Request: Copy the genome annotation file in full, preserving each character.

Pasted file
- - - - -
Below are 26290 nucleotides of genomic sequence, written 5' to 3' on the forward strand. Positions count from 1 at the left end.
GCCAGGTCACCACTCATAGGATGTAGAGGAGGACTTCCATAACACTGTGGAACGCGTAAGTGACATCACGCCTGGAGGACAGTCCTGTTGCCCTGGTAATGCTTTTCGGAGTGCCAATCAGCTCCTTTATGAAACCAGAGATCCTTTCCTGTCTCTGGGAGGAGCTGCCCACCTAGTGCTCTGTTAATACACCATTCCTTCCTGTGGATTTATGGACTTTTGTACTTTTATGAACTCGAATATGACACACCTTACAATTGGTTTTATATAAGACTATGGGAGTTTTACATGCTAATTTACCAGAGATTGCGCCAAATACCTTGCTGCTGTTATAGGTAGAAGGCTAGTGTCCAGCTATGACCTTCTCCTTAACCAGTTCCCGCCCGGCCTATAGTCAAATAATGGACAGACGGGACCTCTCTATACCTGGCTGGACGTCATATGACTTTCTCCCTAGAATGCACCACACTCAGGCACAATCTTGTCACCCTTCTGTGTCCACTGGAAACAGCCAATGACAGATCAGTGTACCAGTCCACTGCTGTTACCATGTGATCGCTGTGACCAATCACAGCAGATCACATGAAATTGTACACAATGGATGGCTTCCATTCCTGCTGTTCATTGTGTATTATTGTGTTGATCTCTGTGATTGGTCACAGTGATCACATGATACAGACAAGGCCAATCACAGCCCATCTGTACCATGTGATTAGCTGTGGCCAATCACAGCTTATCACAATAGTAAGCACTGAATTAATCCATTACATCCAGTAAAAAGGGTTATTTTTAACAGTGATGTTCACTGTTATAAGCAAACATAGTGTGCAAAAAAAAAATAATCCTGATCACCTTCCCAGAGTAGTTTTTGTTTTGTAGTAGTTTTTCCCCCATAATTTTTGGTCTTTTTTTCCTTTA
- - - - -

Below are 26290 nucleotides of genomic sequence, written 5' to 3' on the forward strand. Positions count from 1 at the left end.
GCCAGGTCACCACTCATAGGATGTAGAGGAGGACTTCCATAACACTGTGGAACGCGTAAGTGACATCACGCCTGGAGGACAGTCCTGTTGCCCTGGTAATGCTTTTCGGAGTGCCAATCAGCTCCTTTATGAAACCAGAGATCCTTTCCTGTCTCTGGGAGGAGCTGCCCACCTAGTGCTCTGTTAATACACCATTCCTTCCTGTGGATTTATGGACTTTTGTACTTTTATGAACTCGAATATGACACACCTTACAATTGGTTTTATATAAGACTATGGGAGTTTTACATGCTAATTTACCAGAGATTGCGCCAAATACCTTGCTGCTGTTATAGGTAGAAGGCTAGTGTCCAGCTATGACCTTCTCCTTAACCAGTTCCCGCCCGGCCTATAGTCAAATAATGGACAGACGGGACCTCTCTATACCTGGCTGGACGTCATATGACTTTCTCCCTAGAATGCACCACACTCAGGCACAATCTTGTCACCCTTCTGTGTCCACTGGAAACAGCCAATGACAGATCAGTGTACCAGTCCACTGCTGTTACCATGTGATCGCTGTGACCAATCACAGCAGATCACATGAAATTGTACACAATGGATGGCTTCCATTCCTGCTGTTCATTGTGTATTATTGTGTTGATCTCTGTGATTGGTCACAGTGATCACATGATACAGACAAGGCCAATCACAGCCCATCTGTACCATGTGATTAGCTGTGGCCAATCACAGCTTATCACAATAGTAAGCACTGAATTAATCCATTACATCCAGTAAAAAGGGTTATTTTTAACAGTGATGTTCACTGTTATAAGCAAACATAGTGTGCAAAAAAAAAATAATCCTGATCACCTTCCCAGAGTAGTTTTTGTTTTGTAGTAGTTTTTCCCCCATAATTTTTGGTCTTTTTTTCCTTTA